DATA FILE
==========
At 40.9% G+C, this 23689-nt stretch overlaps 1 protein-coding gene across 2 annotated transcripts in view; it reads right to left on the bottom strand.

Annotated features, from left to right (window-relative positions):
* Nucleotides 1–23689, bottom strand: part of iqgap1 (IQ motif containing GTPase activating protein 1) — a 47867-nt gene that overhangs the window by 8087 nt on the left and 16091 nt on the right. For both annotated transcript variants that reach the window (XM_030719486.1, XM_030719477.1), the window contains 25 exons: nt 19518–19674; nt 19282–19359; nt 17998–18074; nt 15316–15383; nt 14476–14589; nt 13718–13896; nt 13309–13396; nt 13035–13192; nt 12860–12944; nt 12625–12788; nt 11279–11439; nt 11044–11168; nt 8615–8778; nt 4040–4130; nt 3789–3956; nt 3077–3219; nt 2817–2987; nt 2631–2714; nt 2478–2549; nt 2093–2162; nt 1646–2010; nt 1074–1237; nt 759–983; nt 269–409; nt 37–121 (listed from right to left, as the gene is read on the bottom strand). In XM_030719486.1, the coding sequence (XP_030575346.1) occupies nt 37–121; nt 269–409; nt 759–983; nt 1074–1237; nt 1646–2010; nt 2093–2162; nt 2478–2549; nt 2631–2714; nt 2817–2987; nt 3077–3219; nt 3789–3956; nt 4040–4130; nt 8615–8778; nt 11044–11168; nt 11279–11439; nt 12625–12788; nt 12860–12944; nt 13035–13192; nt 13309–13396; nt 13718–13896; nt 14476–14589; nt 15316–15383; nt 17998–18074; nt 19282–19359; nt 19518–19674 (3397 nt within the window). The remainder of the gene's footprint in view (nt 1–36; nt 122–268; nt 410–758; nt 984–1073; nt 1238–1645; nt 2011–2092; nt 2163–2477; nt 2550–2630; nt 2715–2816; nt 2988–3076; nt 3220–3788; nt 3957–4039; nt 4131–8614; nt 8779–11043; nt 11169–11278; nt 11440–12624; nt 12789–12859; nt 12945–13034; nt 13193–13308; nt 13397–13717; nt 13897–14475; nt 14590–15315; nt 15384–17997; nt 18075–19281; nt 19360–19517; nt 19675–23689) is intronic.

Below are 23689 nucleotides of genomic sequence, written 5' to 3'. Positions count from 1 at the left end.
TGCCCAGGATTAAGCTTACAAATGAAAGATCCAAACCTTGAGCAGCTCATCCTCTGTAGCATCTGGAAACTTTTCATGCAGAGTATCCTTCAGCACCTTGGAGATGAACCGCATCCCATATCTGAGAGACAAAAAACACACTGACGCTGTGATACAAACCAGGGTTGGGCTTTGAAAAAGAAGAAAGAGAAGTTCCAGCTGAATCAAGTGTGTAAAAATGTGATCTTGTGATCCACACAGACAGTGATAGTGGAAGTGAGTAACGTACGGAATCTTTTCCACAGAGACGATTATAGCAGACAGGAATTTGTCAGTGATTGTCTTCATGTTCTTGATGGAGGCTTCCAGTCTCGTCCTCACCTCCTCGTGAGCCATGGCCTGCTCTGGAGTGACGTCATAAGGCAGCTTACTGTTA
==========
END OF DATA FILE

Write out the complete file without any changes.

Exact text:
At 40.9% G+C, this 23689-nt stretch overlaps 1 protein-coding gene across 2 annotated transcripts in view; it reads right to left on the bottom strand.

Annotated features, from left to right (window-relative positions):
* Nucleotides 1–23689, bottom strand: part of iqgap1 (IQ motif containing GTPase activating protein 1) — a 47867-nt gene that overhangs the window by 8087 nt on the left and 16091 nt on the right. For both annotated transcript variants that reach the window (XM_030719486.1, XM_030719477.1), the window contains 25 exons: nt 19518–19674; nt 19282–19359; nt 17998–18074; nt 15316–15383; nt 14476–14589; nt 13718–13896; nt 13309–13396; nt 13035–13192; nt 12860–12944; nt 12625–12788; nt 11279–11439; nt 11044–11168; nt 8615–8778; nt 4040–4130; nt 3789–3956; nt 3077–3219; nt 2817–2987; nt 2631–2714; nt 2478–2549; nt 2093–2162; nt 1646–2010; nt 1074–1237; nt 759–983; nt 269–409; nt 37–121 (listed from right to left, as the gene is read on the bottom strand). In XM_030719486.1, the coding sequence (XP_030575346.1) occupies nt 37–121; nt 269–409; nt 759–983; nt 1074–1237; nt 1646–2010; nt 2093–2162; nt 2478–2549; nt 2631–2714; nt 2817–2987; nt 3077–3219; nt 3789–3956; nt 4040–4130; nt 8615–8778; nt 11044–11168; nt 11279–11439; nt 12625–12788; nt 12860–12944; nt 13035–13192; nt 13309–13396; nt 13718–13896; nt 14476–14589; nt 15316–15383; nt 17998–18074; nt 19282–19359; nt 19518–19674 (3397 nt within the window). The remainder of the gene's footprint in view (nt 1–36; nt 122–268; nt 410–758; nt 984–1073; nt 1238–1645; nt 2011–2092; nt 2163–2477; nt 2550–2630; nt 2715–2816; nt 2988–3076; nt 3220–3788; nt 3957–4039; nt 4131–8614; nt 8779–11043; nt 11169–11278; nt 11440–12624; nt 12789–12859; nt 12945–13034; nt 13193–13308; nt 13397–13717; nt 13897–14475; nt 14590–15315; nt 15384–17997; nt 18075–19281; nt 19360–19517; nt 19675–23689) is intronic.

Below are 23689 nucleotides of genomic sequence, written 5' to 3'. Positions count from 1 at the left end.
TGCCCAGGATTAAGCTTACAAATGAAAGATCCAAACCTTGAGCAGCTCATCCTCTGTAGCATCTGGAAACTTTTCATGCAGAGTATCCTTCAGCACCTTGGAGATGAACCGCATCCCATATCTGAGAGACAAAAAACACACTGACGCTGTGATACAAACCAGGGTTGGGCTTTGAAAAAGAAGAAAGAGAAGTTCCAGCTGAATCAAGTGTGTAAAAATGTGATCTTGTGATCCACACAGACAGTGATAGTGGAAGTGAGTAACGTACGGAATCTTTTCCACAGAGACGATTATAGCAGACAGGAATTTGTCAGTGATTGTCTTCATGTTCTTGATGGAGGCTTCCAGTCTCGTCCTCACCTCCTCGTGAGCCATGGCCTGCTCTGGAGTGACGTCATAAGGCAGCTTACTGTTA